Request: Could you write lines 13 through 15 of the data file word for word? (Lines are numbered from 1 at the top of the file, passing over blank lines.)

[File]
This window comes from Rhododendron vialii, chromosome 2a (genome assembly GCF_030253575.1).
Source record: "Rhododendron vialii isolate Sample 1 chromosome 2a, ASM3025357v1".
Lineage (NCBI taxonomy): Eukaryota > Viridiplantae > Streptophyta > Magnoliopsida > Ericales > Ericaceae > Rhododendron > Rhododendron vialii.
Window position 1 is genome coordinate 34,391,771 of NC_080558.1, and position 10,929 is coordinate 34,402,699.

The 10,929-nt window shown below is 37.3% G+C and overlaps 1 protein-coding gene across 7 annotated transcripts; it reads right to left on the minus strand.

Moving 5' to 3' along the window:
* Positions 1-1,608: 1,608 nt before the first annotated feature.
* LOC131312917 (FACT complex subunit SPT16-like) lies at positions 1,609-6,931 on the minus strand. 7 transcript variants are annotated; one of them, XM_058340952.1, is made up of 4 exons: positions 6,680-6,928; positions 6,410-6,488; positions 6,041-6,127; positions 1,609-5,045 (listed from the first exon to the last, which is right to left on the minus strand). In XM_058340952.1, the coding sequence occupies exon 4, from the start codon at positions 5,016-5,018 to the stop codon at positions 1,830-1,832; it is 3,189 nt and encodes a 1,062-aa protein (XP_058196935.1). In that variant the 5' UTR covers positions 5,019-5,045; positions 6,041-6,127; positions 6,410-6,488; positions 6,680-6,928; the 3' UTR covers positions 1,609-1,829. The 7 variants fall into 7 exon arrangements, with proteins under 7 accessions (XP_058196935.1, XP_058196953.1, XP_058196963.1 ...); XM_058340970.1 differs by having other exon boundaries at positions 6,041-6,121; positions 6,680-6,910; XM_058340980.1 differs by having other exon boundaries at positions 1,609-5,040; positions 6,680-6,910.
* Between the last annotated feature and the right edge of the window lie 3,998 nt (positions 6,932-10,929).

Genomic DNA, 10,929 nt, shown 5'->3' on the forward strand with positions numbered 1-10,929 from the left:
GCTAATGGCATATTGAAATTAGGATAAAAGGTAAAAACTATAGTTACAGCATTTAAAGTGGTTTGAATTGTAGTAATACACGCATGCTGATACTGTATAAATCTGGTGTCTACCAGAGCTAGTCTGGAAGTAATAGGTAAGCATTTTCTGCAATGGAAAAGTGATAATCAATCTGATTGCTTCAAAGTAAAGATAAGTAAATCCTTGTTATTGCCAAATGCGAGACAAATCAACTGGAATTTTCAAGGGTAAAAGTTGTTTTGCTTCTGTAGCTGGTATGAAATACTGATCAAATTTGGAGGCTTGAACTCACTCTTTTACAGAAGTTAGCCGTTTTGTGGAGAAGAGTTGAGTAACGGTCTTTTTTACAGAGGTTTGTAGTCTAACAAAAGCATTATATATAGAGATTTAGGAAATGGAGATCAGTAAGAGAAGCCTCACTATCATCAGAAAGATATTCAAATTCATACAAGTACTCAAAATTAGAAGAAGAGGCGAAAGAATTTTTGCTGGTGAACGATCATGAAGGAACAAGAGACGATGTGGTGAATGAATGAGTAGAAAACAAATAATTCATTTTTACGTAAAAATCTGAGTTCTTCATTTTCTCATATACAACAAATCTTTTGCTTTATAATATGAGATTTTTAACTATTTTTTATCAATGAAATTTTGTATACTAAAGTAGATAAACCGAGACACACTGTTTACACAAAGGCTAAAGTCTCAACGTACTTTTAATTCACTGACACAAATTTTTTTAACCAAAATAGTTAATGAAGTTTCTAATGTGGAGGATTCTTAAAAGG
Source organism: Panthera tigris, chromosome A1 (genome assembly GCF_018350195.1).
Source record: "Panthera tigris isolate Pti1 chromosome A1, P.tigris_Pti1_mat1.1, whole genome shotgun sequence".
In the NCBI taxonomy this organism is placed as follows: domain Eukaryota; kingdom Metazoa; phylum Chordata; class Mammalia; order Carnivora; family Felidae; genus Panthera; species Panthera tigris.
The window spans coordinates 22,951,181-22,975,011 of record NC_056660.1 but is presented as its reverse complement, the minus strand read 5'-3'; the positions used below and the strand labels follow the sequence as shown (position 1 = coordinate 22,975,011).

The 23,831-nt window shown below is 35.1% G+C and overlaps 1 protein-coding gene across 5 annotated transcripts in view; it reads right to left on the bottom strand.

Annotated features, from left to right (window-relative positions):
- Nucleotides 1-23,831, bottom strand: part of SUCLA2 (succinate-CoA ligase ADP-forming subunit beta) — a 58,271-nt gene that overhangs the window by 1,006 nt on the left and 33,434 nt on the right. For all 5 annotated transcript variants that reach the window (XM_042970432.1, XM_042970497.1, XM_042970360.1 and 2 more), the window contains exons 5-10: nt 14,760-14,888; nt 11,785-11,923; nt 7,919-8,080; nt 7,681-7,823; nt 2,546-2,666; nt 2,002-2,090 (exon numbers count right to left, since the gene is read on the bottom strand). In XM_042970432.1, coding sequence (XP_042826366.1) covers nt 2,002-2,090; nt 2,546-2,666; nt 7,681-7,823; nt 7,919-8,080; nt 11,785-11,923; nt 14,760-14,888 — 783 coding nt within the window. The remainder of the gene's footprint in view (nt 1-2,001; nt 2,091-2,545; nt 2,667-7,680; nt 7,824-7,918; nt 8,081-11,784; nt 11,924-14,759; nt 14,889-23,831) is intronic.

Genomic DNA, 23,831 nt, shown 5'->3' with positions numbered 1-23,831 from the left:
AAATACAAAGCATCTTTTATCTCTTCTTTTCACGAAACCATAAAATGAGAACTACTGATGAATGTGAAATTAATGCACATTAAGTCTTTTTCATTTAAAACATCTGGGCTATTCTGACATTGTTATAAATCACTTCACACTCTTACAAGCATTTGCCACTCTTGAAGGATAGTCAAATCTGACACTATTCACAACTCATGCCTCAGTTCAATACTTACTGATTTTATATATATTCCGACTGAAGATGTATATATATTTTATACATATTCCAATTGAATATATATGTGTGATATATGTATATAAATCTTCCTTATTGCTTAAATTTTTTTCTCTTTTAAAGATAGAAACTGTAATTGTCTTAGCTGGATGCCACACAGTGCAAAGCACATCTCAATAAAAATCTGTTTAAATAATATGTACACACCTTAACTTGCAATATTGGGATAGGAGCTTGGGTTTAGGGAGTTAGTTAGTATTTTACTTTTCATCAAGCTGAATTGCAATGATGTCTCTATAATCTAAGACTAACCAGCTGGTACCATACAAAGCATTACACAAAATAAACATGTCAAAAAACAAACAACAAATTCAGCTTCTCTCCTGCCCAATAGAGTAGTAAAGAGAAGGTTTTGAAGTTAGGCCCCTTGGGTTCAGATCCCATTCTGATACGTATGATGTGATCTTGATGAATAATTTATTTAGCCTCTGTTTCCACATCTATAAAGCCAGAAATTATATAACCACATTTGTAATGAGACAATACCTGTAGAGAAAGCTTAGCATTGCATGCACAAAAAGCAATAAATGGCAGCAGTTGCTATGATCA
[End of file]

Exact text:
Source record: "Panthera tigris isolate Pti1 chromosome A1, P.tigris_Pti1_mat1.1, whole genome shotgun sequence".
In the NCBI taxonomy this organism is placed as follows: domain Eukaryota; kingdom Metazoa; phylum Chordata; class Mammalia; order Carnivora; family Felidae; genus Panthera; species Panthera tigris.
The window spans coordinates 22,951,181-22,975,011 of record NC_056660.1 but is presented as its reverse complement, the minus strand read 5'-3'; the positions used below and the strand labels follow the sequence as shown (position 1 = coordinate 22,975,011).